You may see some similarities with the signs of self-loathing, which include the need for validation, low self-esteem, negative attitude, exhaustion, not feeling good enough, health issues, overthinking and constant self-criticism. How an attorney may feel about themself is something many of us try to avoid.

We soldier on, hoping one day everything will miraculously get better. We will get a big client, we will make partner, we will win a big verdict, and then we will be happy. Until then, we suffer and think that these feelings are normal. Curiously, lawyers often blame themselves for their struggles, which makes them hate themselves. Whether self-hatred precedes burnout or follows doesn’t matter. One thing is sure, if we don’t love ourselves, then the struggle and emotional pain get worse.

How do we give ourselves the gift of self-love for the holidays? First, give yourself a chance. You are a licensed attorney—proof positive that you are smart, educated and successful. When your inner critic is screaming at you, take a deep breath, thank that critic for trying to help and send it to a room in your mind. Recall your wins, and learn from your experiences.

Remember that we are better lawyers for all our experiences. You can even go as far as writing “a new chance” on a piece of paper, putting it in a box, wrapping it like a Christmas present and putting it under your tree—if you celebrate Christmas. If you don’t celebrate Christmas, just put the gift on your desk and let people wonder what it is. It can be like an inside joke with yourself—you know something that no one else does—and smile.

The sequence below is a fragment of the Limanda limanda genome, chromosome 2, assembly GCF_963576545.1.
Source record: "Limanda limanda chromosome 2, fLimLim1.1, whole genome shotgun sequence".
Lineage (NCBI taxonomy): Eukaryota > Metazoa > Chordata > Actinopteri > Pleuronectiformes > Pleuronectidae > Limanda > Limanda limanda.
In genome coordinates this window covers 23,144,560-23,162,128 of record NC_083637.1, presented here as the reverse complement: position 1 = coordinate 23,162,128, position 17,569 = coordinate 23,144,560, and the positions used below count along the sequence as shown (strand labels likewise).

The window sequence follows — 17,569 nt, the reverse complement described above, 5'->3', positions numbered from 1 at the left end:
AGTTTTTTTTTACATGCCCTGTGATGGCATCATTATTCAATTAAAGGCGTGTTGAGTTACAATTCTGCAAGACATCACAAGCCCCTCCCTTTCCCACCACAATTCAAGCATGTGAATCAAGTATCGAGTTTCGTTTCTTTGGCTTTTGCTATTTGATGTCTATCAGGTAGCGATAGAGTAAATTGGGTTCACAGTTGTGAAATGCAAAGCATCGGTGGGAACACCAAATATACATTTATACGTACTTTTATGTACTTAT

Focus on what is right, and be grateful. There are many benefits to feeling grateful, including managing stress. If you can’t be grateful for anything else, be grateful you are alive. The most important practical benefit is that gratitude helps your brain produce “feel-good chemicals” like endorphins, melatonin and serotonin.

When we are focused on everything wrong with our lives, I guarantee that there is no gratitude. In that case, our brains are constantly pumping adrenalin and cortisol into our bodies, which causes burnout. Truly happy people are grateful for their losses as well as their wins.

Quit worrying about what others think about you. We tell ourselves that our reputations and how people think about us are our biggest stocks-in-trade. How we think about ourselves is much more important. By appreciating oneself, our clients will too. If we think we are failures, our clients will too. Self-love is just as much about what we don’t do as what we do.

Change one thing about your life and career that will bring you peace, calm and gratitude. There may be many things that must be changed, but start with one thing that will help manage the stress. Just like George Bailey in the film It’s a Wonderful Life, take a minute to appreciate what you have, rather than focusing on what you don’t have. Perhaps that is all it takes.

The tips above are laser focused to help you enjoy the holidays THIS YEAR! Just remember that to change your life, you can begin by changing your thoughts, emotions and actions.

James Gray Robinson was a third-generation trial attorney specializing in family law for 27 years in his native North Carolina. Burned out and emotionally spent practicing law, he quit in 2004 and spent the next 16 years doing extensive research and innovative training to help others facing burnout and personal crises to heal. In 2017, at age 64, using the tools and strategies he learned, Robinson passed the Oregon bar exam and is again a licensed attorney. Learn more about his work at or email him at [email protected]. is accepting queries for original, thoughtful, nonpromotional articles and commentary by unpaid contributors to run in the Your Voice section. Details and submission guidelines are posted at “Your Submissions, Your Voice.”

This column reflects the opinions of the author and not necessarily the views of the ABA Journal—or the American Bar Association.